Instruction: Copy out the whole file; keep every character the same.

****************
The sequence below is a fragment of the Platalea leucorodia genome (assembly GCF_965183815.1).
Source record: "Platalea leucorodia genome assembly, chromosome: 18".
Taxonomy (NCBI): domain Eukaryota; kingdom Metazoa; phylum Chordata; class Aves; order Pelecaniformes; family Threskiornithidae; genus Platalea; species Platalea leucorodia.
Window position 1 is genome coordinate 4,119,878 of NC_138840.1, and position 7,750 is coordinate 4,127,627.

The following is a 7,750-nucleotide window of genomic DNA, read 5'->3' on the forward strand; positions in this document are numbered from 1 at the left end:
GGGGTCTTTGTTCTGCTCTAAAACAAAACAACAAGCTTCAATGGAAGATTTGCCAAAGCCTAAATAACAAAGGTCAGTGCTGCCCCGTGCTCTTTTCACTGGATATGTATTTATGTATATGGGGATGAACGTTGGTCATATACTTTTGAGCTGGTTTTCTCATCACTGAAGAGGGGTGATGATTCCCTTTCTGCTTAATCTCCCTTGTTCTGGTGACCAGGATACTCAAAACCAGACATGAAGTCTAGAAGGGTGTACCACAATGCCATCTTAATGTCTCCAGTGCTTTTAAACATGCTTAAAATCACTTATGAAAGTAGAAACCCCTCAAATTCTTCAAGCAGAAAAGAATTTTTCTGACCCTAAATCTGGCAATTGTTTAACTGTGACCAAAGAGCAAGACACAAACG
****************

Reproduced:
The sequence below is a fragment of the Platalea leucorodia genome (assembly GCF_965183815.1).
Source record: "Platalea leucorodia genome assembly, chromosome: 18".
Taxonomy (NCBI): domain Eukaryota; kingdom Metazoa; phylum Chordata; class Aves; order Pelecaniformes; family Threskiornithidae; genus Platalea; species Platalea leucorodia.
Window position 1 is genome coordinate 4,119,878 of NC_138840.1, and position 7,750 is coordinate 4,127,627.

The following is a 7,750-nucleotide window of genomic DNA, read 5'->3' on the forward strand; positions in this document are numbered from 1 at the left end:
GGGGTCTTTGTTCTGCTCTAAAACAAAACAACAAGCTTCAATGGAAGATTTGCCAAAGCCTAAATAACAAAGGTCAGTGCTGCCCCGTGCTCTTTTCACTGGATATGTATTTATGTATATGGGGATGAACGTTGGTCATATACTTTTGAGCTGGTTTTCTCATCACTGAAGAGGGGTGATGATTCCCTTTCTGCTTAATCTCCCTTGTTCTGGTGACCAGGATACTCAAAACCAGACATGAAGTCTAGAAGGGTGTACCACAATGCCATCTTAATGTCTCCAGTGCTTTTAAACATGCTTAAAATCACTTATGAAAGTAGAAACCCCTCAAATTCTTCAAGCAGAAAAGAATTTTTCTGACCCTAAATCTGGCAATTGTTTAACTGTGACCAAAGAGCAAGACACAAACG